Irancy – the rural side of Burgundy

My visit to Domaine Saint Germain in Irancy, Burgundy

CIMG0984As discussed before in these pages, I am often attracted to more unusual wines, the less familiar, the less famous. I suppose that I always live in hope that these will prove to be undiscovered gems whose time has come – and sometimes that is the case.

Last week I was on a very interesting tour of Burgundy as a guest of the ever generous Burgundy Wine Board (BIVB). We saw many lovely places and tried some great wines, more of which later, but I was excited about a visit to the far North of the region, the Grand Auxerrois. These are vineyards around the town of Auxerre, just 20 km from Chablis, home to the areas’ most famous wine.

The wines of Auxerre include the underated, in my opinion, Bourgogne Côte d’Auxerre, the famous St Bris that makes Burgundy’s sole Sauvignon Blanc and Irancy – the only  communal red wine in the area and in fact it was a lowly Bourgogne-Irancy until promotion in 1998.

Grands Auxerre map

This is a strange, rather beautiful part of the world, quite cut off from the rest of Burgundy and is actually closer to Champagne and Pouilly-sur-Loire than Beaune. The area has more of a rustic feel, akin to Beaujolais than the wealthy rural ambience of the Côte d’Or villages.

The countryside is very beautiful and as you drive over the hills from Chablis you are put in mind of the dramatic, but localised slopes of the Chianti Classico. Once you leave St Cyr-les-Colons it becomes apparent why they have clung to red wine production here against all the odds. The slopes are South facing, forming a sort of bowl that can hopefully coax a little extra ripeness and colour out of the grapes.

We duly arrived at Domaine Saint Germain which is owned and managed by Christophe Ferrari and his wife Isabelle. This is a family winery, like a home with an oversized garage where the wine is made and a chais and a cave below the house.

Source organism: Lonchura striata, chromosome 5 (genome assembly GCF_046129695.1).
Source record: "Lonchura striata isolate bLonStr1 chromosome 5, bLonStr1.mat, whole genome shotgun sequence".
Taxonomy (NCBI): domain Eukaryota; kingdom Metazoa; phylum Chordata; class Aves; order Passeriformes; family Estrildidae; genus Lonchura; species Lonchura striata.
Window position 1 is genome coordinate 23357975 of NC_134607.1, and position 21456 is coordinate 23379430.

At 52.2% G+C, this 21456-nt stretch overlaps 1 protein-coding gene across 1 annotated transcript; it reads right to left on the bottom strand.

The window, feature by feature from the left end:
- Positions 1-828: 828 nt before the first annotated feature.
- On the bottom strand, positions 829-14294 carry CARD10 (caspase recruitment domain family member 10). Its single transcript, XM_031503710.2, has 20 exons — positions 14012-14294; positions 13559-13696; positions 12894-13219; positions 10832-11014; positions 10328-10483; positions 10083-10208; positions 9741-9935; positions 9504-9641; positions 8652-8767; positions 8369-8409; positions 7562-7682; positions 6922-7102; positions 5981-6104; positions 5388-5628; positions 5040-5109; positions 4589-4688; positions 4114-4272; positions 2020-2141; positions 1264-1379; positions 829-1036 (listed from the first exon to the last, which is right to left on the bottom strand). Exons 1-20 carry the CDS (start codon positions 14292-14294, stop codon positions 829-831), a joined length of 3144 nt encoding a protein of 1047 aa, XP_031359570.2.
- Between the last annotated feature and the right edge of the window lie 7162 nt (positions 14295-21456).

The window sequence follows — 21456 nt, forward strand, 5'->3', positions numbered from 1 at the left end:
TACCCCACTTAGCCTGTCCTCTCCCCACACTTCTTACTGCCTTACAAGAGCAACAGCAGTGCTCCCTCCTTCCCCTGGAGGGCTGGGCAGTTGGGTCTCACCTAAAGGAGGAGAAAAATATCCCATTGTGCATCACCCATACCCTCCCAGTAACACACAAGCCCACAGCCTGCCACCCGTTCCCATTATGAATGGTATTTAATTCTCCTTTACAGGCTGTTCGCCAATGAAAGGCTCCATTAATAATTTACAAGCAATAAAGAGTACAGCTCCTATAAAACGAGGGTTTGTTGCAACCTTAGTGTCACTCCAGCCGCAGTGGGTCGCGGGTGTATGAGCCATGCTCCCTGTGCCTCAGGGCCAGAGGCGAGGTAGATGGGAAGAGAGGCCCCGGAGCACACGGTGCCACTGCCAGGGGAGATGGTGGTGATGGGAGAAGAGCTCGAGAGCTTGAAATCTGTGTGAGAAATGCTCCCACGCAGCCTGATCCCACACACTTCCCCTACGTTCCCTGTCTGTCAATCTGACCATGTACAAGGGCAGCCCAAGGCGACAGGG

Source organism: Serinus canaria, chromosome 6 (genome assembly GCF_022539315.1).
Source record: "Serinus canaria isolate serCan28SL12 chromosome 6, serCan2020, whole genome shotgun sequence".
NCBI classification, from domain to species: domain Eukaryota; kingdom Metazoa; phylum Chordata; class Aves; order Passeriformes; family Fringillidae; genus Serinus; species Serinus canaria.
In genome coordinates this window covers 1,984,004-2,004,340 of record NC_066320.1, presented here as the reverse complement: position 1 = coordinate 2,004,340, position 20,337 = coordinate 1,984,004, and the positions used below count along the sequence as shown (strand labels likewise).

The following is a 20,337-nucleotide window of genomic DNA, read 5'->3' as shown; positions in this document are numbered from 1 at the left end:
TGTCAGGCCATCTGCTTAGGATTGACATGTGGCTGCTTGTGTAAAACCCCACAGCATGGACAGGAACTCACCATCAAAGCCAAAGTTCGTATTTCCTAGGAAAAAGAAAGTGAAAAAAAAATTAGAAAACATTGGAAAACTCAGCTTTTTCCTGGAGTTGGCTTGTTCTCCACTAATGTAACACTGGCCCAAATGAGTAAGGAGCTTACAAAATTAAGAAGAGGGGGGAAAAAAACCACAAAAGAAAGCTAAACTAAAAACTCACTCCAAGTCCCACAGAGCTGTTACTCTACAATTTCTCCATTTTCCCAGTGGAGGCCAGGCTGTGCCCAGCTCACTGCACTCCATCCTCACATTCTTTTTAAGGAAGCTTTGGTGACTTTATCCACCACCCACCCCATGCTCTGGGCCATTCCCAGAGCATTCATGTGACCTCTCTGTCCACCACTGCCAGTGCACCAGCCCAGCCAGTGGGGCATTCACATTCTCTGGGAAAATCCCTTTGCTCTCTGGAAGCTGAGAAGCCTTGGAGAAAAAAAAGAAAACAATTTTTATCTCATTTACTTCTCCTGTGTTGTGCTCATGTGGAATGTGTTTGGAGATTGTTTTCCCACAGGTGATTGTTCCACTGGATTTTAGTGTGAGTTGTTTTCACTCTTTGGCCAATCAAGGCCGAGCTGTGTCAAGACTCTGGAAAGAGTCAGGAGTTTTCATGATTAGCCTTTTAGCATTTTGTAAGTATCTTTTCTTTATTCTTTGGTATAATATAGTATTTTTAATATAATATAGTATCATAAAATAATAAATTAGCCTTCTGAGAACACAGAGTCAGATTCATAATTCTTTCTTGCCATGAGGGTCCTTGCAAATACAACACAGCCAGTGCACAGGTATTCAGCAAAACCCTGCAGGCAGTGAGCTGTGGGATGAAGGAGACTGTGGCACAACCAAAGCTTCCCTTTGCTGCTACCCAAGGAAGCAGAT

Looking up at the vineyards from the front of Domaine Saint Germain

Looking up at the vineyards from the front of Domaine Saint Germain

The Ferraris farm 12 hectares in Irancy and Chablis. We did not get to try his Chablis or his Crémant de Bourgogne as he sees himself as an Irancy specialist and flies the flag of his home village appellation with passion.

Christophe Ferrari

Christophe Ferrari

The vineyards contain Chardonnay, in Chablis, Aligoté (which he sends to the cave co-op Crèmant producer in the next village), Pinot Noir and the local secret weapon – César.

César is not grown anywhere else in France, Morandé had some in Chile, but I think it has gone now, and Irancy is the only Burgundy wine that is allowed to contain any. Isabelle told me that only a maximum of 10% César is allowed, but until recently much more was permitted. Traditionally the village made wines purely from the low yielding somewhat tannic and dark César, but in recent times Pinot Noir has become the dominant grape with César being used to add some richness, colour, tannin and depth. Out of total plantings for the appellation of 156 hectares, only 5 are now César. As you might assume from the name, folklore would have us believe that the César grape arrived with the Roman legions.

The wines: